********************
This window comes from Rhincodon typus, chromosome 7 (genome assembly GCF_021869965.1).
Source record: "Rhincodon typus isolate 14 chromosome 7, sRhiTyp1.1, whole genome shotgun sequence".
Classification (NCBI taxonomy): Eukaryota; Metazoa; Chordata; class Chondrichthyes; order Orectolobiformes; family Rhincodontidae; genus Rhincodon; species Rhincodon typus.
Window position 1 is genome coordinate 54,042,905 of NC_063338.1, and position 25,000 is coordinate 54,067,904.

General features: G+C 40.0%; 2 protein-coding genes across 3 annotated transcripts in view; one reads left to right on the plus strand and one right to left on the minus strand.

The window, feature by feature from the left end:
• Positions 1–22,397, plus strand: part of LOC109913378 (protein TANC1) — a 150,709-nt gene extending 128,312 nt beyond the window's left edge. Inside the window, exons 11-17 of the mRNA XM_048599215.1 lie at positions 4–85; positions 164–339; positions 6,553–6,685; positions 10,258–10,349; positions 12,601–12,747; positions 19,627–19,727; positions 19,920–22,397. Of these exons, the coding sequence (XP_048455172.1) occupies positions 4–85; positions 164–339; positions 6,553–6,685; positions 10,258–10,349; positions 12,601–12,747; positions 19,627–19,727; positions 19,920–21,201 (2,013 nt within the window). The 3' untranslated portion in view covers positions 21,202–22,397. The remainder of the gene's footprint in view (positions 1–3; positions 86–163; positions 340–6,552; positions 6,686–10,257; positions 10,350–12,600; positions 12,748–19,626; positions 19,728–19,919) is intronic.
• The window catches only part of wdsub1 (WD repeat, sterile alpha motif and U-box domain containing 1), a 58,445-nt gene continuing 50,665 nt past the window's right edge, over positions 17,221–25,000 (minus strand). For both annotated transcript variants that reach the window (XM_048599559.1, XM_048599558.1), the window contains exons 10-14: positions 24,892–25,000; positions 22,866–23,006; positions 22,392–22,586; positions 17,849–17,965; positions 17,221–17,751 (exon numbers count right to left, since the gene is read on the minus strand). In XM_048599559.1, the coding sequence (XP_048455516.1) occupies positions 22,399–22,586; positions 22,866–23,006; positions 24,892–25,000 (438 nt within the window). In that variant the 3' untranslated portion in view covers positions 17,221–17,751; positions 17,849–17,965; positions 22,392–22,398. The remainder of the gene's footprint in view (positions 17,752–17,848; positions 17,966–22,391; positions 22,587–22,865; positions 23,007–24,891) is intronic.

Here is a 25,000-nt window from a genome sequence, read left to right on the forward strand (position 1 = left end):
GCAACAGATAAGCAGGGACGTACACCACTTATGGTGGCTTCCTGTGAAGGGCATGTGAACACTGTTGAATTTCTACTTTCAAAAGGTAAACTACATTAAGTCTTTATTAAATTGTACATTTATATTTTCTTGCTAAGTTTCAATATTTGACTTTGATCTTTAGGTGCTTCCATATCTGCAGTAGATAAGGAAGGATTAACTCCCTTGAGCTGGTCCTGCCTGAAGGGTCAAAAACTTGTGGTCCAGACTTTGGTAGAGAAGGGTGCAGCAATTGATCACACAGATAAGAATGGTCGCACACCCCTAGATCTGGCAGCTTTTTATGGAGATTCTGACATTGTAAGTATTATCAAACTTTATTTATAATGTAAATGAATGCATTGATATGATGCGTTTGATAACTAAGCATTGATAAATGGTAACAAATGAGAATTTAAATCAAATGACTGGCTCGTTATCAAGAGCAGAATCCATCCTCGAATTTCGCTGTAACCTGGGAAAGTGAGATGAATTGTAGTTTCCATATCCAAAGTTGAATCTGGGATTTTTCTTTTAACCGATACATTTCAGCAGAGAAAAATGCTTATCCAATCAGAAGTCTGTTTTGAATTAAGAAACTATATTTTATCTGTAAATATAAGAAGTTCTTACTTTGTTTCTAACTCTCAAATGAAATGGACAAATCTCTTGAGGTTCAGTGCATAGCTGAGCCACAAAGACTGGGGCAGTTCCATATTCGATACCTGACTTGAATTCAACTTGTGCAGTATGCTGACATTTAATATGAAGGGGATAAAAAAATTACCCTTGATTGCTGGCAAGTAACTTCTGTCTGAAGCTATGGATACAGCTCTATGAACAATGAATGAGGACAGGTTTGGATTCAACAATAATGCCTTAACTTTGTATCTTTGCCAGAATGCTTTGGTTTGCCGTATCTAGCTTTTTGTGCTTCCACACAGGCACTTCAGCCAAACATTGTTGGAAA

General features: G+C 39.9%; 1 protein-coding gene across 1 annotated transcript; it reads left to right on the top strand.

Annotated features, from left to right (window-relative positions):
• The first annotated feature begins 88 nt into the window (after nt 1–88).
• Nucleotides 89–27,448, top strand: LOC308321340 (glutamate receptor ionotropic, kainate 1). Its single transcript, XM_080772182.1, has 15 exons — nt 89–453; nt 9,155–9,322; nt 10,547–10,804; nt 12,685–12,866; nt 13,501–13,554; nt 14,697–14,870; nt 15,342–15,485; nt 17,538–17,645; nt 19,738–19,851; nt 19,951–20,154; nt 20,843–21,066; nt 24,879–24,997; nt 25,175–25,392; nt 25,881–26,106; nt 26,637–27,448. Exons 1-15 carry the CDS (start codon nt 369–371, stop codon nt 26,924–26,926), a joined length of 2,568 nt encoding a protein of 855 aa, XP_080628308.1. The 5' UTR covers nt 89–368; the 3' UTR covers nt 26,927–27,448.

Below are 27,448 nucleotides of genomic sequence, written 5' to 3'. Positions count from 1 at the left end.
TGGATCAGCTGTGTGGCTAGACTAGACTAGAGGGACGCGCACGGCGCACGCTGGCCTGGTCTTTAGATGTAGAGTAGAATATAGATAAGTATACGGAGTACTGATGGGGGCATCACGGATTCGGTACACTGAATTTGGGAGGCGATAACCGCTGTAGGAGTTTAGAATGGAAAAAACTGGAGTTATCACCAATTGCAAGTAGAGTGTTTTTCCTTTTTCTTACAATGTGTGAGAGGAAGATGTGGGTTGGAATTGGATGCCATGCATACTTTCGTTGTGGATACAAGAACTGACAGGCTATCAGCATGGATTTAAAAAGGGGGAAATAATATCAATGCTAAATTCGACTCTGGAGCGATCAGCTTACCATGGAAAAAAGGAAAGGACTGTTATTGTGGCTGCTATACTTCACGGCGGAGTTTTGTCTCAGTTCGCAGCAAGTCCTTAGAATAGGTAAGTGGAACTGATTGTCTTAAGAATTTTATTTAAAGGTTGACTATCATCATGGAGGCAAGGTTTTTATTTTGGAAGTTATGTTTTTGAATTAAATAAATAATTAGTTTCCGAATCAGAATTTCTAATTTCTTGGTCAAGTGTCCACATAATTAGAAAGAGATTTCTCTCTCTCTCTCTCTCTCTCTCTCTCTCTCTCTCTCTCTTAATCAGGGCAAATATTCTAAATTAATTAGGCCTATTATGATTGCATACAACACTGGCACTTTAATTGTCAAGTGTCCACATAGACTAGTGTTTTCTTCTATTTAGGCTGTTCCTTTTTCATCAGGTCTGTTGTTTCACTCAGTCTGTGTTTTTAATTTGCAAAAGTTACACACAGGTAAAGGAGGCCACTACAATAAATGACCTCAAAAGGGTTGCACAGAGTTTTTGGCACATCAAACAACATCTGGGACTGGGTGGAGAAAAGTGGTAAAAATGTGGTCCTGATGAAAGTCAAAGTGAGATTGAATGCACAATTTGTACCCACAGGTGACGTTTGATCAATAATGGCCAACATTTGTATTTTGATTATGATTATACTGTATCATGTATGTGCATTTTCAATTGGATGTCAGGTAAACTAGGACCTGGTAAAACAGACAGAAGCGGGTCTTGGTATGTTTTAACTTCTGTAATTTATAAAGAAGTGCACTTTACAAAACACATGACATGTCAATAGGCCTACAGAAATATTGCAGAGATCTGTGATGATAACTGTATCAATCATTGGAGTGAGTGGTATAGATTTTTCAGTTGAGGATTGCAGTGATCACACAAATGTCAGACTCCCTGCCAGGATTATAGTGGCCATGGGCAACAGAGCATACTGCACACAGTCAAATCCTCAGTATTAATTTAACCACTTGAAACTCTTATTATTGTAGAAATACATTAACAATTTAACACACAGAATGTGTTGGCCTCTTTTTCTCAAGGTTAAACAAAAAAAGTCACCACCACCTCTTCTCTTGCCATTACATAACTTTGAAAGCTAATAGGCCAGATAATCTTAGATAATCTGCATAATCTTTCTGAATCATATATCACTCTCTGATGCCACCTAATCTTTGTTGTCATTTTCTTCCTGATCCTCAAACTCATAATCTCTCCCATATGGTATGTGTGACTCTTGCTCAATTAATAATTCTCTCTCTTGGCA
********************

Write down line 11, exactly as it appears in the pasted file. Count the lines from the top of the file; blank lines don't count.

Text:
General features: G+C 39.9%; 1 protein-coding gene across 1 annotated transcript; it reads left to right on the top strand.